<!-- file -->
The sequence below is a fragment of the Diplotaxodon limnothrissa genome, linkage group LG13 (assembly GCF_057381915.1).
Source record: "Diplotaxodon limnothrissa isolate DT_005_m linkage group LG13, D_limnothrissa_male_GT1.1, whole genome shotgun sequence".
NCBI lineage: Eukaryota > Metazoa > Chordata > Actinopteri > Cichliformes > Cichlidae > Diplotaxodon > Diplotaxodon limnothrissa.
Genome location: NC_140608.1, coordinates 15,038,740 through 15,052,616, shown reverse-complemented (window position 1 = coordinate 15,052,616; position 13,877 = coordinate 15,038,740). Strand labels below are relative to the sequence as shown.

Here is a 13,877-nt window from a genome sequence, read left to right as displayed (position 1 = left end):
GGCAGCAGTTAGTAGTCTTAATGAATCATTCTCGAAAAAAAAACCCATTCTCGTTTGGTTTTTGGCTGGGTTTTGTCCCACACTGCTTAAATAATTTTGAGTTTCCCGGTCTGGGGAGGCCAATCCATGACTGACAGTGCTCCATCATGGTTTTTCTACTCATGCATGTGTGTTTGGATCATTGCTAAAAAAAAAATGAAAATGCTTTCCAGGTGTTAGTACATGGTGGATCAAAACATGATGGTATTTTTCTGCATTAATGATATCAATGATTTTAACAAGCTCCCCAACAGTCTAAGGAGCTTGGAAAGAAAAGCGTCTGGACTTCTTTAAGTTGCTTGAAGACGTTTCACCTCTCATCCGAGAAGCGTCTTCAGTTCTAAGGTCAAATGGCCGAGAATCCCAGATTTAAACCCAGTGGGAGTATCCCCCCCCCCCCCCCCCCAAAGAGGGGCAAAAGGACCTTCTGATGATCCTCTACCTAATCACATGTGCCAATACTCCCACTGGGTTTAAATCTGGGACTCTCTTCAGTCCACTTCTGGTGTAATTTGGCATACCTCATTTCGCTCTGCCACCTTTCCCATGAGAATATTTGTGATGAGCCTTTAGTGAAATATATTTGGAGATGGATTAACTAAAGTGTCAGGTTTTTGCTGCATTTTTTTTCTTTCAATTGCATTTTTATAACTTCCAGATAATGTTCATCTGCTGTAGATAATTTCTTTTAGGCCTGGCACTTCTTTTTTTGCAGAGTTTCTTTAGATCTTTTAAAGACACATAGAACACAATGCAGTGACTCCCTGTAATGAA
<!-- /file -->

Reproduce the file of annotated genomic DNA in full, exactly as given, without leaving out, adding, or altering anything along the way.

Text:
The sequence below is a fragment of the Diplotaxodon limnothrissa genome, linkage group LG13 (assembly GCF_057381915.1).
Source record: "Diplotaxodon limnothrissa isolate DT_005_m linkage group LG13, D_limnothrissa_male_GT1.1, whole genome shotgun sequence".
NCBI lineage: Eukaryota > Metazoa > Chordata > Actinopteri > Cichliformes > Cichlidae > Diplotaxodon > Diplotaxodon limnothrissa.
Genome location: NC_140608.1, coordinates 15,038,740 through 15,052,616, shown reverse-complemented (window position 1 = coordinate 15,052,616; position 13,877 = coordinate 15,038,740). Strand labels below are relative to the sequence as shown.

Here is a 13,877-nt window from a genome sequence, read left to right as displayed (position 1 = left end):
GGCAGCAGTTAGTAGTCTTAATGAATCATTCTCGAAAAAAAAACCCATTCTCGTTTGGTTTTTGGCTGGGTTTTGTCCCACACTGCTTAAATAATTTTGAGTTTCCCGGTCTGGGGAGGCCAATCCATGACTGACAGTGCTCCATCATGGTTTTTCTACTCATGCATGTGTGTTTGGATCATTGCTAAAAAAAAAATGAAAATGCTTTCCAGGTGTTAGTACATGGTGGATCAAAACATGATGGTATTTTTCTGCATTAATGATATCAATGATTTTAACAAGCTCCCCAACAGTCTAAGGAGCTTGGAAAGAAAAGCGTCTGGACTTCTTTAAGTTGCTTGAAGACGTTTCACCTCTCATCCGAGAAGCGTCTTCAGTTCTAAGGTCAAATGGCCGAGAATCCCAGATTTAAACCCAGTGGGAGTATCCCCCCCCCCCCCCCCCCAAAGAGGGGCAAAAGGACCTTCTGATGATCCTCTACCTAATCACATGTGCCAATACTCCCACTGGGTTTAAATCTGGGACTCTCTTCAGTCCACTTCTGGTGTAATTTGGCATACCTCATTTCGCTCTGCCACCTTTCCCATGAGAATATTTGTGATGAGCCTTTAGTGAAATATATTTGGAGATGGATTAACTAAAGTGTCAGGTTTTTGCTGCATTTTTTTTCTTTCAATTGCATTTTTATAACTTCCAGATAATGTTCATCTGCTGTAGATAATTTCTTTTAGGCCTGGCACTTCTTTTTTTGCAGAGTTTCTTTAGATCTTTTAAAGACACATAGAACACAATGCAGTGACTCCCTGTAATGAA